Most of the songs had quite old roots or where inspired by old events so it worked perfectly well to compose that album and still be a very happy person. Of course there were periods of unemployment, physical issues and some angst but I don't think that was the main inspiration for the dark color of the album. As long as you can find inspiration from somewhere be it yourself or someone else it's easier to make really depressive music when you're in a positive state of mind than if you're in the midst of a great depression. It requires quite a lot of energy to make music and when you're really down you don't really have that. At best you find energy to compose a riff or two that even though they may be the best ones ever you can't really make an album of just that.

10) Instead, I find that "Six Waves of Woe" develops a more positive feeling. It seems to rather look toward light and hope, in a more dynamic way, yet keeping Forest Of Shadows’ personal style developed on "Departure". Like the same human leaving torments behind, escaping the abyss to reach the surface, the same human back to life. Do you share that vision?

In terms of lyrics it's way more darker or at least the lyrics deal with real depressive topics unlike the typical I-feel-so-sorry-for-myself that were more present on “Departure”. I agree that there is some kind of darkness in “Departure” that isn't present on “Six Waves of Woe” but as a whole I would still say I find “Six Waves of Woe” a darker album but I guess once again that's due to the lyrics. Then again what is dark or not is very much up to the listener to decide. I can hear darkness in songs that others find happy and vice versa.

11) If a sole word would remain describing Forest Of Shadows, I would say: sincerity. But how would you personally characterize your music and analyze its evolution? Could you say that this project in the mirror of your spirit? The spillway of your feelings? Is there a cathartic dimension in Forest Of Shadows?

It's definitely a matter of catharsis and a way of expressing some inner dark side of myself. To call it a mirror would be a bit too much even though most songs deal with matters that are self experienced or experienced by close ones. In terms of evolution I try to evolve along the axis of sincerity and move away from the clichés both in terms of lyrics and composition. The original idea I had with the band was to create the most dark and depressive music ever, as I see it or rather hear it. It was never my intention to be a Doom/Death band just because I wanted to have a Doom/Death band. That just happened to be the style that I found most appropriate to express my musical vision at that time.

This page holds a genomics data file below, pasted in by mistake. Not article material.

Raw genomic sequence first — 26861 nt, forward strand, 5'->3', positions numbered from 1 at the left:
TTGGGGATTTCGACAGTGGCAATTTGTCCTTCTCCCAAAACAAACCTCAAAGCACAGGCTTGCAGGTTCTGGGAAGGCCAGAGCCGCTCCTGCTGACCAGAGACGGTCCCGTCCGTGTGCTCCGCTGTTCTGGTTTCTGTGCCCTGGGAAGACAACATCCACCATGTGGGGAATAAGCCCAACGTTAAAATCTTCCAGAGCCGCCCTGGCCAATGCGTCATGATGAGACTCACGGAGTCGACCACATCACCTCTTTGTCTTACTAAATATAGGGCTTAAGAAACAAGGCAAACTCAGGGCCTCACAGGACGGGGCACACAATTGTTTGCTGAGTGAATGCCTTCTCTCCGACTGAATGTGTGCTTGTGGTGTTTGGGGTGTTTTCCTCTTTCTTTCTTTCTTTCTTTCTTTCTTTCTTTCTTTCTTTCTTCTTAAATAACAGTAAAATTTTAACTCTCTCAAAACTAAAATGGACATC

12) How do you see the Doom Metal scene nowadays, especially in Sweden? Any recent discover that you’d consider worth-mentioning and like to share?

Right now I'm listening to Kongh, they are Swedish, they are Doom and they are really, really good. Apart from that I don't listen that much to “pure” Doom but more bands with a doomy feeling. Take for instance Cult Of Luna, another Swedish band. That is a good example of a band that have that doomy feeling but can't be label Doom per definition. To be perfectly honest I find most of the more classical Doom bands boring since they keep doing the same thing over and over again and very often the angst in their music feels to much theatre. It's the same as with most Metal and Rock music. Most bands tend to repeat what has already been done and even though they do it good at least I loose interest with every new repetition.

13) Many thanks for this interview, Niclas. Last words are yours …

Thanks for the interview and don't give up hope about yet another album from Forest Of Shadows. There will definitely be one, some day, in a distance future.

Visit the Forest Of Shadows bandpage.

Interviewed on 2011-08-17 by Manu Buck.